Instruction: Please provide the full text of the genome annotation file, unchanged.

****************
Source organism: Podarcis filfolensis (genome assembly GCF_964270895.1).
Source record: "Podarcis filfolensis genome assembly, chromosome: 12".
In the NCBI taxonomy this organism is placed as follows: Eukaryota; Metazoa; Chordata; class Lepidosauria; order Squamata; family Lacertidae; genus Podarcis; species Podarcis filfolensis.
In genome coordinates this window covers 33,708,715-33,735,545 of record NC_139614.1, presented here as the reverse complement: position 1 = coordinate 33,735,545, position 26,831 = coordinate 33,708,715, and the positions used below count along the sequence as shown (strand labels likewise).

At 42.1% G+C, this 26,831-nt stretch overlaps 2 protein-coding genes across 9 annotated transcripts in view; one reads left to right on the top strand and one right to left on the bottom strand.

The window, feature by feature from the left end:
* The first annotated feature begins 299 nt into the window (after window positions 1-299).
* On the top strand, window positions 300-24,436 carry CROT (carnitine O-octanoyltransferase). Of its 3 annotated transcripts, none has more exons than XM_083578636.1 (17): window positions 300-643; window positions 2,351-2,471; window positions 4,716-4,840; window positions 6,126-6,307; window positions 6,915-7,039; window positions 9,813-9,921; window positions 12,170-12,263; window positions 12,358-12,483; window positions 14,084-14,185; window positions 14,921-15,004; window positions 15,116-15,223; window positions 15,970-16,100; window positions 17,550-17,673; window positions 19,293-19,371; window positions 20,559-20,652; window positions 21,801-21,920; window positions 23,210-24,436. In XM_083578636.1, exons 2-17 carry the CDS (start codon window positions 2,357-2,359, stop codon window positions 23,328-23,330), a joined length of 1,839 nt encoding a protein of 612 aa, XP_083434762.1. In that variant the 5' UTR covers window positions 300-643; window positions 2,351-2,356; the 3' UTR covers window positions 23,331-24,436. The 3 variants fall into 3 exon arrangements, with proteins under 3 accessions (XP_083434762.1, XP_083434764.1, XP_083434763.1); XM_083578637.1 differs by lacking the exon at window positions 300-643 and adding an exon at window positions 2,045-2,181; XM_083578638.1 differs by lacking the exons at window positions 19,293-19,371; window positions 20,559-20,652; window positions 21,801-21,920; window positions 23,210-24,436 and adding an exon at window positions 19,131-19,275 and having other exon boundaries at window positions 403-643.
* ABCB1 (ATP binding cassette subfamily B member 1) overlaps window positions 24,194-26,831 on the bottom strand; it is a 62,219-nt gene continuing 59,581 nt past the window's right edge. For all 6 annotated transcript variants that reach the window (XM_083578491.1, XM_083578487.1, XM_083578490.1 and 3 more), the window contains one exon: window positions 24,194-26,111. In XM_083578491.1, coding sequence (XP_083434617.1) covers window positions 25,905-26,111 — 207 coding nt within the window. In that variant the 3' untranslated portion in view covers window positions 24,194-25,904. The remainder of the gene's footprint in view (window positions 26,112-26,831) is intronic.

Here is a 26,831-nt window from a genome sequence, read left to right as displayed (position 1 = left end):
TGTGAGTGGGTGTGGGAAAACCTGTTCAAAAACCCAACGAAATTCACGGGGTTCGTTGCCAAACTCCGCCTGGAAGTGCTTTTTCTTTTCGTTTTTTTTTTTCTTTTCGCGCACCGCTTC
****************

Source organism: Podarcis filfolensis (genome assembly GCF_964270895.1).
Source record: "Podarcis filfolensis genome assembly, chromosome: 12".
In the NCBI taxonomy this organism is placed as follows: Eukaryota; Metazoa; Chordata; class Lepidosauria; order Squamata; family Lacertidae; genus Podarcis; species Podarcis filfolensis.
In genome coordinates this window covers 33,708,715-33,735,545 of record NC_139614.1, presented here as the reverse complement: position 1 = coordinate 33,735,545, position 26,831 = coordinate 33,708,715, and the positions used below count along the sequence as shown (strand labels likewise).

At 42.1% G+C, this 26,831-nt stretch overlaps 2 protein-coding genes across 9 annotated transcripts in view; one reads left to right on the top strand and one right to left on the bottom strand.

The window, feature by feature from the left end:
* The first annotated feature begins 299 nt into the window (after window positions 1-299).
* On the top strand, window positions 300-24,436 carry CROT (carnitine O-octanoyltransferase). Of its 3 annotated transcripts, none has more exons than XM_083578636.1 (17): window positions 300-643; window positions 2,351-2,471; window positions 4,716-4,840; window positions 6,126-6,307; window positions 6,915-7,039; window positions 9,813-9,921; window positions 12,170-12,263; window positions 12,358-12,483; window positions 14,084-14,185; window positions 14,921-15,004; window positions 15,116-15,223; window positions 15,970-16,100; window positions 17,550-17,673; window positions 19,293-19,371; window positions 20,559-20,652; window positions 21,801-21,920; window positions 23,210-24,436. In XM_083578636.1, exons 2-17 carry the CDS (start codon window positions 2,357-2,359, stop codon window positions 23,328-23,330), a joined length of 1,839 nt encoding a protein of 612 aa, XP_083434762.1. In that variant the 5' UTR covers window positions 300-643; window positions 2,351-2,356; the 3' UTR covers window positions 23,331-24,436. The 3 variants fall into 3 exon arrangements, with proteins under 3 accessions (XP_083434762.1, XP_083434764.1, XP_083434763.1); XM_083578637.1 differs by lacking the exon at window positions 300-643 and adding an exon at window positions 2,045-2,181; XM_083578638.1 differs by lacking the exons at window positions 19,293-19,371; window positions 20,559-20,652; window positions 21,801-21,920; window positions 23,210-24,436 and adding an exon at window positions 19,131-19,275 and having other exon boundaries at window positions 403-643.
* ABCB1 (ATP binding cassette subfamily B member 1) overlaps window positions 24,194-26,831 on the bottom strand; it is a 62,219-nt gene continuing 59,581 nt past the window's right edge. For all 6 annotated transcript variants that reach the window (XM_083578491.1, XM_083578487.1, XM_083578490.1 and 3 more), the window contains one exon: window positions 24,194-26,111. In XM_083578491.1, coding sequence (XP_083434617.1) covers window positions 25,905-26,111 — 207 coding nt within the window. In that variant the 3' untranslated portion in view covers window positions 24,194-25,904. The remainder of the gene's footprint in view (window positions 26,112-26,831) is intronic.

Here is a 26,831-nt window from a genome sequence, read left to right as displayed (position 1 = left end):
TGTGAGTGGGTGTGGGAAAACCTGTTCAAAAACCCAACGAAATTCACGGGGTTCGTTGCCAAACTCCGCCTGGAAGTGCTTTTTCTTTTCGTTTTTTTTTTTCTTTTCGCGCACCGCTTC